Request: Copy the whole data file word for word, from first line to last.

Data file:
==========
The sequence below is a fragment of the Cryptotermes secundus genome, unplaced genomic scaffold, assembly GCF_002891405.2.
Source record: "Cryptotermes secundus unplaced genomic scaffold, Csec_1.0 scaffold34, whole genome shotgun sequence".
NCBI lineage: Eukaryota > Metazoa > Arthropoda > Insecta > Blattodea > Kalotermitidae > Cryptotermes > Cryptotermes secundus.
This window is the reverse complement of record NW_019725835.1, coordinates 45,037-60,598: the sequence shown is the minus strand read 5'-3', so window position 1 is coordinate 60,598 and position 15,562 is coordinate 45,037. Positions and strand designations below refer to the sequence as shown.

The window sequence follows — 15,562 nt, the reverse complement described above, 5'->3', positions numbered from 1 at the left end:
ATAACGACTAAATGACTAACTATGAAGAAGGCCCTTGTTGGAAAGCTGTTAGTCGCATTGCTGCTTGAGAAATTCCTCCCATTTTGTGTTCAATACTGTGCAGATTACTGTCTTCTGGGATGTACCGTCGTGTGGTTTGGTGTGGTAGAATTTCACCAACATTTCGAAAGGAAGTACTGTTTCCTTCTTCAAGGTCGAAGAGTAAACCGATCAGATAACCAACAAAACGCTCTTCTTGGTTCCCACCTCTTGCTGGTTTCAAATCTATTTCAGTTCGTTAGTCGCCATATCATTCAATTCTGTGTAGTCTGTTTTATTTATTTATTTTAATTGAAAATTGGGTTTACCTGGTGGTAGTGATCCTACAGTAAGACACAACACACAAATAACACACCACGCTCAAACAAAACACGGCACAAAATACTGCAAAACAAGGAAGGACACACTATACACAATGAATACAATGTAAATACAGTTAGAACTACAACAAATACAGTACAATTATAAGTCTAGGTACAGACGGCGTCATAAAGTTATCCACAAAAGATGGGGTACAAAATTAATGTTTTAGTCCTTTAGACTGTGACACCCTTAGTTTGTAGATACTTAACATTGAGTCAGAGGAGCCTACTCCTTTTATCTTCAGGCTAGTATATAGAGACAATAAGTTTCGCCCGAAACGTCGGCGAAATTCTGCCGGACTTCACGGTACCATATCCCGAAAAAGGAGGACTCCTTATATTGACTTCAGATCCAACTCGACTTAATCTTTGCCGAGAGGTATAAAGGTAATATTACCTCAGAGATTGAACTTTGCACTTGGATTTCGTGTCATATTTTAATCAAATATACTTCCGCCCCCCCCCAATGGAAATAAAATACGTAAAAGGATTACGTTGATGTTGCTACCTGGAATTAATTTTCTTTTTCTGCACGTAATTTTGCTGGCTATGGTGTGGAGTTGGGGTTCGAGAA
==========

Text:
The sequence below is a fragment of the Cryptotermes secundus genome, unplaced genomic scaffold, assembly GCF_002891405.2.
Source record: "Cryptotermes secundus unplaced genomic scaffold, Csec_1.0 scaffold34, whole genome shotgun sequence".
NCBI lineage: Eukaryota > Metazoa > Arthropoda > Insecta > Blattodea > Kalotermitidae > Cryptotermes > Cryptotermes secundus.
This window is the reverse complement of record NW_019725835.1, coordinates 45,037-60,598: the sequence shown is the minus strand read 5'-3', so window position 1 is coordinate 60,598 and position 15,562 is coordinate 45,037. Positions and strand designations below refer to the sequence as shown.

The window sequence follows — 15,562 nt, the reverse complement described above, 5'->3', positions numbered from 1 at the left end:
ATAACGACTAAATGACTAACTATGAAGAAGGCCCTTGTTGGAAAGCTGTTAGTCGCATTGCTGCTTGAGAAATTCCTCCCATTTTGTGTTCAATACTGTGCAGATTACTGTCTTCTGGGATGTACCGTCGTGTGGTTTGGTGTGGTAGAATTTCACCAACATTTCGAAAGGAAGTACTGTTTCCTTCTTCAAGGTCGAAGAGTAAACCGATCAGATAACCAACAAAACGCTCTTCTTGGTTCCCACCTCTTGCTGGTTTCAAATCTATTTCAGTTCGTTAGTCGCCATATCATTCAATTCTGTGTAGTCTGTTTTATTTATTTATTTTAATTGAAAATTGGGTTTACCTGGTGGTAGTGATCCTACAGTAAGACACAACACACAAATAACACACCACGCTCAAACAAAACACGGCACAAAATACTGCAAAACAAGGAAGGACACACTATACACAATGAATACAATGTAAATACAGTTAGAACTACAACAAATACAGTACAATTATAAGTCTAGGTACAGACGGCGTCATAAAGTTATCCACAAAAGATGGGGTACAAAATTAATGTTTTAGTCCTTTAGACTGTGACACCCTTAGTTTGTAGATACTTAACATTGAGTCAGAGGAGCCTACTCCTTTTATCTTCAGGCTAGTATATAGAGACAATAAGTTTCGCCCGAAACGTCGGCGAAATTCTGCCGGACTTCACGGTACCATATCCCGAAAAAGGAGGACTCCTTATATTGACTTCAGATCCAACTCGACTTAATCTTTGCCGAGAGGTATAAAGGTAATATTACCTCAGAGATTGAACTTTGCACTTGGATTTCGTGTCATATTTTAATCAAATATACTTCCGCCCCCCCCCAATGGAAATAAAATACGTAAAAGGATTACGTTGATGTTGCTACCTGGAATTAATTTTCTTTTTCTGCACGTAATTTTGCTGGCTATGGTGTGGAGTTGGGGTTCGAGAA